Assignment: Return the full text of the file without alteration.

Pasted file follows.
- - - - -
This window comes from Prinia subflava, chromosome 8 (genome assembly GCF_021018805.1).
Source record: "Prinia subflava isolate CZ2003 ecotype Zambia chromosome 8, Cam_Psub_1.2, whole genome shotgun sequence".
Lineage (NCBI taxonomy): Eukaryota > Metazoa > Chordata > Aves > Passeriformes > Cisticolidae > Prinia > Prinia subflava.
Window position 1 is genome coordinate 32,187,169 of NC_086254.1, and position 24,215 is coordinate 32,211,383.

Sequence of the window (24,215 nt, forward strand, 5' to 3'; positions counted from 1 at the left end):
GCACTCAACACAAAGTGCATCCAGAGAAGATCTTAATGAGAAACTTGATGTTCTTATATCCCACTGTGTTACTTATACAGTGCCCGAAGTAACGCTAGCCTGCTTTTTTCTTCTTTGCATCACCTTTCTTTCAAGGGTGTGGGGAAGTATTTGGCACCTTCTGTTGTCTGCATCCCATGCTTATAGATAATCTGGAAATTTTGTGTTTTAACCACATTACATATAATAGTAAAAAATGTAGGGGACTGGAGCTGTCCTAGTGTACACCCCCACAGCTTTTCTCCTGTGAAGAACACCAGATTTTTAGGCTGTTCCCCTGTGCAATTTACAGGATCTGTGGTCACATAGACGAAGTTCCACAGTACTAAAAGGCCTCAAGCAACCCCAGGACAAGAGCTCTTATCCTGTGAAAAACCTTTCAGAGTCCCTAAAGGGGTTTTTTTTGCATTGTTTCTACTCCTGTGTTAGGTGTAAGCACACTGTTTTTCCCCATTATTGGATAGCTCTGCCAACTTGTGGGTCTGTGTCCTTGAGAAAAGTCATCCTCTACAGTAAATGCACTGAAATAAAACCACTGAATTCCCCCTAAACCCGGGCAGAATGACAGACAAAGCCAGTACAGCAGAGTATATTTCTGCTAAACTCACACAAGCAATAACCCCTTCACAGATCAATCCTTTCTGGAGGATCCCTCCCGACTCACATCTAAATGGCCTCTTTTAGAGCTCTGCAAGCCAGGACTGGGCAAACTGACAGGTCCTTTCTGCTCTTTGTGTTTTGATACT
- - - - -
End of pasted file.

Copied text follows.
This window comes from Prinia subflava, chromosome 8 (genome assembly GCF_021018805.1).
Source record: "Prinia subflava isolate CZ2003 ecotype Zambia chromosome 8, Cam_Psub_1.2, whole genome shotgun sequence".
Lineage (NCBI taxonomy): Eukaryota > Metazoa > Chordata > Aves > Passeriformes > Cisticolidae > Prinia > Prinia subflava.
Window position 1 is genome coordinate 32,187,169 of NC_086254.1, and position 24,215 is coordinate 32,211,383.

Sequence of the window (24,215 nt, forward strand, 5' to 3'; positions counted from 1 at the left end):
GCACTCAACACAAAGTGCATCCAGAGAAGATCTTAATGAGAAACTTGATGTTCTTATATCCCACTGTGTTACTTATACAGTGCCCGAAGTAACGCTAGCCTGCTTTTTTCTTCTTTGCATCACCTTTCTTTCAAGGGTGTGGGGAAGTATTTGGCACCTTCTGTTGTCTGCATCCCATGCTTATAGATAATCTGGAAATTTTGTGTTTTAACCACATTACATATAATAGTAAAAAATGTAGGGGACTGGAGCTGTCCTAGTGTACACCCCCACAGCTTTTCTCCTGTGAAGAACACCAGATTTTTAGGCTGTTCCCCTGTGCAATTTACAGGATCTGTGGTCACATAGACGAAGTTCCACAGTACTAAAAGGCCTCAAGCAACCCCAGGACAAGAGCTCTTATCCTGTGAAAAACCTTTCAGAGTCCCTAAAGGGGTTTTTTTTGCATTGTTTCTACTCCTGTGTTAGGTGTAAGCACACTGTTTTTCCCCATTATTGGATAGCTCTGCCAACTTGTGGGTCTGTGTCCTTGAGAAAAGTCATCCTCTACAGTAAATGCACTGAAATAAAACCACTGAATTCCCCCTAAACCCGGGCAGAATGACAGACAAAGCCAGTACAGCAGAGTATATTTCTGCTAAACTCACACAAGCAATAACCCCTTCACAGATCAATCCTTTCTGGAGGATCCCTCCCGACTCACATCTAAATGGCCTCTTTTAGAGCTCTGCAAGCCAGGACTGGGCAAACTGACAGGTCCTTTCTGCTCTTTGTGTTTTGATACT